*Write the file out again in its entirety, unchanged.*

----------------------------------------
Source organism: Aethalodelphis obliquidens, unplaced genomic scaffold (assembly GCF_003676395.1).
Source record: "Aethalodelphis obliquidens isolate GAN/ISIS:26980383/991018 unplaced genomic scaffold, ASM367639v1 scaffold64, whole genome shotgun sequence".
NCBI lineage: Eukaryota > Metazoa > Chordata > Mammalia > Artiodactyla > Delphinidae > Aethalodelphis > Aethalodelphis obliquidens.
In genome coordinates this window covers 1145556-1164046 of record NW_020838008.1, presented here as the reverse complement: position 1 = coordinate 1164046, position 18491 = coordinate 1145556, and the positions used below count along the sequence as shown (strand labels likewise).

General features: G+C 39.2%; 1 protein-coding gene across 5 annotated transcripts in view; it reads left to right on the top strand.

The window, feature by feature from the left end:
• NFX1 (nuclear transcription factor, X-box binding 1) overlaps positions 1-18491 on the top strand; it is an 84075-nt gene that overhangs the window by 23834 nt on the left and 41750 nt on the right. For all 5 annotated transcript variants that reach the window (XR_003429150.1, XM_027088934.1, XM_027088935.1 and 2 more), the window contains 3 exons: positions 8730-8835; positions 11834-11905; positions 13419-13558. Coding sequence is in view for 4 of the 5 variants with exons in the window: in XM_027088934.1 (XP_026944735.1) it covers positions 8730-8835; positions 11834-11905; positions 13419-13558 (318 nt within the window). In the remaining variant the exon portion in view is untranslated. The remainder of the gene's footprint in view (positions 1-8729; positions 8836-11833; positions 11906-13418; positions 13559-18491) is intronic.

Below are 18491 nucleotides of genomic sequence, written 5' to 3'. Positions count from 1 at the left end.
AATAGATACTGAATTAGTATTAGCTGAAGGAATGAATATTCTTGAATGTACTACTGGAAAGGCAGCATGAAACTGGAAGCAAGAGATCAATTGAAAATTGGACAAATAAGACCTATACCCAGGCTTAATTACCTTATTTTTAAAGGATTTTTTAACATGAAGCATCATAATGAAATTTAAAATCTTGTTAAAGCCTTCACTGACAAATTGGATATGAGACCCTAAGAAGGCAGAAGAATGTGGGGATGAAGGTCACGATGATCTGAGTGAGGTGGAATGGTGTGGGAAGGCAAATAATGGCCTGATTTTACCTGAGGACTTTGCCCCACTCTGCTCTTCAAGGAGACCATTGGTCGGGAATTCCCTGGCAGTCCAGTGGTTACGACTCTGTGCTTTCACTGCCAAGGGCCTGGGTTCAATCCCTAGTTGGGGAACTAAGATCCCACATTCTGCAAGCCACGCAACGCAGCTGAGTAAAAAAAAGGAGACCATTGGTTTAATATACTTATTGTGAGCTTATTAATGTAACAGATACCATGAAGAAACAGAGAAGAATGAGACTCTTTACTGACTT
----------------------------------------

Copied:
Source organism: Aethalodelphis obliquidens, unplaced genomic scaffold (assembly GCF_003676395.1).
Source record: "Aethalodelphis obliquidens isolate GAN/ISIS:26980383/991018 unplaced genomic scaffold, ASM367639v1 scaffold64, whole genome shotgun sequence".
NCBI lineage: Eukaryota > Metazoa > Chordata > Mammalia > Artiodactyla > Delphinidae > Aethalodelphis > Aethalodelphis obliquidens.
In genome coordinates this window covers 1145556-1164046 of record NW_020838008.1, presented here as the reverse complement: position 1 = coordinate 1164046, position 18491 = coordinate 1145556, and the positions used below count along the sequence as shown (strand labels likewise).

General features: G+C 39.2%; 1 protein-coding gene across 5 annotated transcripts in view; it reads left to right on the top strand.

The window, feature by feature from the left end:
• NFX1 (nuclear transcription factor, X-box binding 1) overlaps positions 1-18491 on the top strand; it is an 84075-nt gene that overhangs the window by 23834 nt on the left and 41750 nt on the right. For all 5 annotated transcript variants that reach the window (XR_003429150.1, XM_027088934.1, XM_027088935.1 and 2 more), the window contains 3 exons: positions 8730-8835; positions 11834-11905; positions 13419-13558. Coding sequence is in view for 4 of the 5 variants with exons in the window: in XM_027088934.1 (XP_026944735.1) it covers positions 8730-8835; positions 11834-11905; positions 13419-13558 (318 nt within the window). In the remaining variant the exon portion in view is untranslated. The remainder of the gene's footprint in view (positions 1-8729; positions 8836-11833; positions 11906-13418; positions 13559-18491) is intronic.

Below are 18491 nucleotides of genomic sequence, written 5' to 3'. Positions count from 1 at the left end.
AATAGATACTGAATTAGTATTAGCTGAAGGAATGAATATTCTTGAATGTACTACTGGAAAGGCAGCATGAAACTGGAAGCAAGAGATCAATTGAAAATTGGACAAATAAGACCTATACCCAGGCTTAATTACCTTATTTTTAAAGGATTTTTTAACATGAAGCATCATAATGAAATTTAAAATCTTGTTAAAGCCTTCACTGACAAATTGGATATGAGACCCTAAGAAGGCAGAAGAATGTGGGGATGAAGGTCACGATGATCTGAGTGAGGTGGAATGGTGTGGGAAGGCAAATAATGGCCTGATTTTACCTGAGGACTTTGCCCCACTCTGCTCTTCAAGGAGACCATTGGTCGGGAATTCCCTGGCAGTCCAGTGGTTACGACTCTGTGCTTTCACTGCCAAGGGCCTGGGTTCAATCCCTAGTTGGGGAACTAAGATCCCACATTCTGCAAGCCACGCAACGCAGCTGAGTAAAAAAAAGGAGACCATTGGTTTAATATACTTATTGTGAGCTTATTAATGTAACAGATACCATGAAGAAACAGAGAAGAATGAGACTCTTTACTGACTT